Zambia's credit-guarauntee schemes
Thesis (MDF)--Stellenbosch University, 2014.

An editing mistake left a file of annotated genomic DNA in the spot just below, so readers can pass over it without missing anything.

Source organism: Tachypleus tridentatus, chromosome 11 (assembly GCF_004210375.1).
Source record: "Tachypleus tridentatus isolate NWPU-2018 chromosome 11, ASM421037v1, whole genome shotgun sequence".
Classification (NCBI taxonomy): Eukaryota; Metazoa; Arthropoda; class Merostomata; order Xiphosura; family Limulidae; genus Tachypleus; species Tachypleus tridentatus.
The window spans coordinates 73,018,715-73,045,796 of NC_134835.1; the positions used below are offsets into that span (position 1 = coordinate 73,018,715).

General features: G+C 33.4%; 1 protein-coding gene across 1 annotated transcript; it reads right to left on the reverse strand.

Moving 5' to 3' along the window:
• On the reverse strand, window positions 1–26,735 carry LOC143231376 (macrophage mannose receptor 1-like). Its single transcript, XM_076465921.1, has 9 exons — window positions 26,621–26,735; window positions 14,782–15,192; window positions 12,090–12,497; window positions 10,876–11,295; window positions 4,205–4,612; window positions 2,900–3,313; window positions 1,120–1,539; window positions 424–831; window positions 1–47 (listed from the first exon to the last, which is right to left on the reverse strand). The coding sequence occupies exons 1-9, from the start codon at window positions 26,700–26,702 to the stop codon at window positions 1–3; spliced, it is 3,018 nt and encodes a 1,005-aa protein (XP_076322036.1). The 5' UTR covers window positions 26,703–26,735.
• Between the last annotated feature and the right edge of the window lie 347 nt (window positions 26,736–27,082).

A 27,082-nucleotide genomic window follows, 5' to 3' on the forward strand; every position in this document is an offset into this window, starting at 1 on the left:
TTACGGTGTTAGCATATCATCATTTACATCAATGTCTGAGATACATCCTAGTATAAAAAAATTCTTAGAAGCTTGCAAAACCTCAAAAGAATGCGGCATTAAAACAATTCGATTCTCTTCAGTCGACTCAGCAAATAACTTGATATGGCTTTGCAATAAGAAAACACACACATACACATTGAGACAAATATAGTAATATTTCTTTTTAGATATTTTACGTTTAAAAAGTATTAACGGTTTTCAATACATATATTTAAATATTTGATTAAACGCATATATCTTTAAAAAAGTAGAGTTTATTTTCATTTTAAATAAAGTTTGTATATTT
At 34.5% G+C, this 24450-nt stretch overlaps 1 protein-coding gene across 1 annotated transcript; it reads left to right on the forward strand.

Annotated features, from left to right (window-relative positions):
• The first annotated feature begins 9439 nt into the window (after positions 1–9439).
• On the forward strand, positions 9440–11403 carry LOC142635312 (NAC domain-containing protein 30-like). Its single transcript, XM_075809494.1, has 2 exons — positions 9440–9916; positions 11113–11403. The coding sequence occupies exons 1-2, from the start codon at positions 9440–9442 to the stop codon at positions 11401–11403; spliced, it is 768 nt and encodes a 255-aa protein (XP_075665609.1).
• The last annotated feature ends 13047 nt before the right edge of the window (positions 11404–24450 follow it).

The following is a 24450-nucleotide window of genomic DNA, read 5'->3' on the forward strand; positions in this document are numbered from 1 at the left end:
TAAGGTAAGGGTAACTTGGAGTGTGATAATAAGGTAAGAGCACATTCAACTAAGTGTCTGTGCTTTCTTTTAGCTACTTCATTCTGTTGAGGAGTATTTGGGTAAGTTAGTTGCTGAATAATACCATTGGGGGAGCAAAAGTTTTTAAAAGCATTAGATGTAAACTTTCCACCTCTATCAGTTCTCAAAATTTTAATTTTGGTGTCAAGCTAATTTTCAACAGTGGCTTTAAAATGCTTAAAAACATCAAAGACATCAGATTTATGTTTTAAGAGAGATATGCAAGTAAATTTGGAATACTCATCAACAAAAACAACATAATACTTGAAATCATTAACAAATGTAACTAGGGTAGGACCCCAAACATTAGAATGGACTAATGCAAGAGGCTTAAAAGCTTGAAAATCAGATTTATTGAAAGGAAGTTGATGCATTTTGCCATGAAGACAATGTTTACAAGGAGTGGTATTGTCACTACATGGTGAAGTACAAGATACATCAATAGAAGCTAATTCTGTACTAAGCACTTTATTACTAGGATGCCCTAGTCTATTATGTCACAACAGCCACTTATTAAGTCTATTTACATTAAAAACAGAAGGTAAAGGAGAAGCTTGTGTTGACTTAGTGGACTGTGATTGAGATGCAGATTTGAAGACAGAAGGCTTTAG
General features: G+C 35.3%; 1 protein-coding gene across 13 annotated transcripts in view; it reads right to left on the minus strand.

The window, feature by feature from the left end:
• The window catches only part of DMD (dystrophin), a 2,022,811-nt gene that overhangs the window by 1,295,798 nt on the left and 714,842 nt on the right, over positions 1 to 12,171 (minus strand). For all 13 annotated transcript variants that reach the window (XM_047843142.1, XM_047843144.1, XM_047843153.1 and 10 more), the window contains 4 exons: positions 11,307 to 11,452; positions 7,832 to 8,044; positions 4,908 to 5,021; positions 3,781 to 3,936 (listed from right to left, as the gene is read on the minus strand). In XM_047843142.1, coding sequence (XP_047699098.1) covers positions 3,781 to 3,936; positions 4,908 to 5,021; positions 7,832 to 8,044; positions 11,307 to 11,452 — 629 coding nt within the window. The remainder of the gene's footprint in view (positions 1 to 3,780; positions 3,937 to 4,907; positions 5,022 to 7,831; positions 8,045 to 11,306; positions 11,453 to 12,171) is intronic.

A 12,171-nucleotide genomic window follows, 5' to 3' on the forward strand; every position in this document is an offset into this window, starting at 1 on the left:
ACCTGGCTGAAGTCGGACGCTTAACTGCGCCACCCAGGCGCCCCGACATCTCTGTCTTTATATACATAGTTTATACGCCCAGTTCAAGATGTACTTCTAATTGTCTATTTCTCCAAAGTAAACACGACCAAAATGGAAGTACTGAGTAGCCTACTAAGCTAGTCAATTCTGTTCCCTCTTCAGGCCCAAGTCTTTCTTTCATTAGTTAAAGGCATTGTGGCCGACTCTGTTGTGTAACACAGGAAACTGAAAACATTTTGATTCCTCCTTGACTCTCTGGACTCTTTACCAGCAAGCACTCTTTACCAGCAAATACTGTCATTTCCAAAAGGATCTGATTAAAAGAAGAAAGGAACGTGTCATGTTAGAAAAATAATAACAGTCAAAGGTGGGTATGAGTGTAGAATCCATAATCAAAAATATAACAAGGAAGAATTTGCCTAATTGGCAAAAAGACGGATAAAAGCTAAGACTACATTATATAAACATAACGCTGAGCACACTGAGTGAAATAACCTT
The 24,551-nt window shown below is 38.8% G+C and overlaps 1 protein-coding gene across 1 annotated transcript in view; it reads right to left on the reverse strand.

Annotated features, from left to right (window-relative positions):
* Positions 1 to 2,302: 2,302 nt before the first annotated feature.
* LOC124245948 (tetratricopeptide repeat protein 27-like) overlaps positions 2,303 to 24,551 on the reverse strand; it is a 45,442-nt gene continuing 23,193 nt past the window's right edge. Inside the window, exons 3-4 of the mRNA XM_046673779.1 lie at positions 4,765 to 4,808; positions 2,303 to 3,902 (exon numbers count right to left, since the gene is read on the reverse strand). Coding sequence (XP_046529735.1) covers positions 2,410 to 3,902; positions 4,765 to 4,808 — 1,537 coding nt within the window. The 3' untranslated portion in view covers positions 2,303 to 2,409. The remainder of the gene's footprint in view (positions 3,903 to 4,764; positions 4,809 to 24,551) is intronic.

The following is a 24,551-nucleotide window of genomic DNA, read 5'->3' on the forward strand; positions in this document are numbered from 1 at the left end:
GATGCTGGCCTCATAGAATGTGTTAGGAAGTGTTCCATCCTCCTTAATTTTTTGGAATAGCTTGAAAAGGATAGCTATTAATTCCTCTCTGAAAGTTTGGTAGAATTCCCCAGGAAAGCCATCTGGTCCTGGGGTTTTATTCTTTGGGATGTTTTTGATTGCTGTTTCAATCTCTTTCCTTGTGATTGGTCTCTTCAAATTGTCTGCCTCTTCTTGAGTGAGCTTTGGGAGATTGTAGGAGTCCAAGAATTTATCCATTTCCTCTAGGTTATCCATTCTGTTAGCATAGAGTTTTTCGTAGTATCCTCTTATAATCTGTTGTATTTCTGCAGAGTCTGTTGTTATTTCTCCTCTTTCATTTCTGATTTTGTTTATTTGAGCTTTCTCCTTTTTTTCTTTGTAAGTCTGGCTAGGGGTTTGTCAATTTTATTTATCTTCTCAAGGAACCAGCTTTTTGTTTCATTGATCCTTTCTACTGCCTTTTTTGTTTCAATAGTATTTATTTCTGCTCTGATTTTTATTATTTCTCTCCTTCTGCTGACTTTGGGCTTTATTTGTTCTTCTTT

Small and medium enterprises are recognised around the world as very important to a country’s economic wellbeing. In developing countries, small and medium-sized businesses are seen as effective vehicles that can quickly deliver much needed economic development, increased employment, wealth creation and, ultimately, reduction in the poverty levels. However, these businesses fail to deliver the much-touted economic and social-welfare benefits. This failure is attributed to the many challenges that small and medium enterprises face, among which is a critical lack of access to bank financing. Credit-guarantee schemes in sub-Saharan Africa have over the past decades become a preferred intervention to try and get more bank financing flowing to small and medium enterprises. In 2009, the Government of Zambia implemented the National Credit Guarantee Fund as its intervention measure to unlock constrained bank credit to the country’s small and medium enterprises. Experience with credit-guarantee schemes in sub-Saharan Africa, including Zambia, has been rather disappointing. This study therefore aimed to review the Zambia National Credit Guarantee Fund with respect to its operational design, implementation and usage, evaluating the extent to which the design and implementation met international best practice. The study also sought to find out whether the design of the scheme sufficiently considered the local context of small- and medium-enterprise financing and whether it was attractive enough for the local commercial banks in Zambia. Using an extensive literature review, survey questionnaires sent to all commercial banks registered in Zambia as well as structured interviews of senior banking and government officials, the study found that, despite the Zambian credit-guarantee scheme having proper and adequate design that conformed to international best practice, it was unable to attract the needed participation of the local commercial banks. We conclude that, while proper and adequate designs of credit-guarantee schemes are important in the success of the schemes, this by itself will not attract the participation of commercial banks in an economy like Zambia’s. We infer from the results of the study that certain other interventions, such as the improvement of the financial- and business-management capabilities of small- and medium-enterprise management, must be put in place before mechanisms such as welldesigned credit-guarantee schemes can be expected to achieve their intended aim.